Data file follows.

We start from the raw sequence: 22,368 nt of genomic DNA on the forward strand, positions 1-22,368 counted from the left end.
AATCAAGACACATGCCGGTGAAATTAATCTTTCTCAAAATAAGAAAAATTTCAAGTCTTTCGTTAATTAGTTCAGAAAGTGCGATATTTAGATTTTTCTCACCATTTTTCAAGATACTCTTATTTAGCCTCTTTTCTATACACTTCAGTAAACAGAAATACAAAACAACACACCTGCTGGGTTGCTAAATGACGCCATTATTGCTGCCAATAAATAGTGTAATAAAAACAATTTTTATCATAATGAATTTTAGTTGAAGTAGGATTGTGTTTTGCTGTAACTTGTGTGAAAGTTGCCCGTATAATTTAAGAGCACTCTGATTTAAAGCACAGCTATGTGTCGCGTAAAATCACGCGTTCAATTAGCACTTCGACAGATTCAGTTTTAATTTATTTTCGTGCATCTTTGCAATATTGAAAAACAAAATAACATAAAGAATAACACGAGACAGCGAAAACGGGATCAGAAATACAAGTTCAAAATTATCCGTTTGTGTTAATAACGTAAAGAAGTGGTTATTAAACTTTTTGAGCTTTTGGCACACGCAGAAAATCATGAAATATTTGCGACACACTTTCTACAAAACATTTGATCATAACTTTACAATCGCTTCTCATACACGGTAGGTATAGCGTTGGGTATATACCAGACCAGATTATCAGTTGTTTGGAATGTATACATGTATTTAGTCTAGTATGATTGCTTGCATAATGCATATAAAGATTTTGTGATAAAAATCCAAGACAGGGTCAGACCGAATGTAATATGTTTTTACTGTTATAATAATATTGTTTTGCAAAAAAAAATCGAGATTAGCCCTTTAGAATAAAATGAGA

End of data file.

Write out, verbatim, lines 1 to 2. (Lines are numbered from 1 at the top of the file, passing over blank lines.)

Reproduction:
We start from the raw sequence: 22,368 nt of genomic DNA on the forward strand, positions 1-22,368 counted from the left end.
AATCAAGACACATGCCGGTGAAATTAATCTTTCTCAAAATAAGAAAAATTTCAAGTCTTTCGTTAATTAGTTCAGAAAGTGCGATATTTAGATTTTTCTCACCATTTTTCAAGATACTCTTATTTAGCCTCTTTTCTATACACTTCAGTAAACAGAAATACAAAACAACACACCTGCTGGGTTGCTAAATGACGCCATTATTGCTGCCAATAAATAGTGTAATAAAAACAATTTTTATCATAATGAATTTTAGTTGAAGTAGGATTGTGTTTTGCTGTAACTTGTGTGAAAGTTGCCCGTATAATTTAAGAGCACTCTGATTTAAAGCACAGCTATGTGTCGCGTAAAATCACGCGTTCAATTAGCACTTCGACAGATTCAGTTTTAATTTATTTTCGTGCATCTTTGCAATATTGAAAAACAAAATAACATAAAGAATAACACGAGACAGCGAAAACGGGATCAGAAATACAAGTTCAAAATTATCCGTTTGTGTTAATAACGTAAAGAAGTGGTTATTAAACTTTTTGAGCTTTTGGCACACGCAGAAAATCATGAAATATTTGCGACACACTTTCTACAAAACATTTGATCATAACTTTACAATCGCTTCTCATACACGGTAGGTATAGCGTTGGGTATATACCAGACCAGATTATCAGTTGTTTGGAATGTATACATGTATTTAGTCTAGTATGATTGCTTGCATAATGCATATAAAGATTTTGTGATAAAAATCCAAGACAGGGTCAGACCGAATGTAATATGTTTTTACTGTTATAATAATATTGTTTTGCAAAAAAAAATCGAGATTAGCCCTTTAGAATAAAATGAGA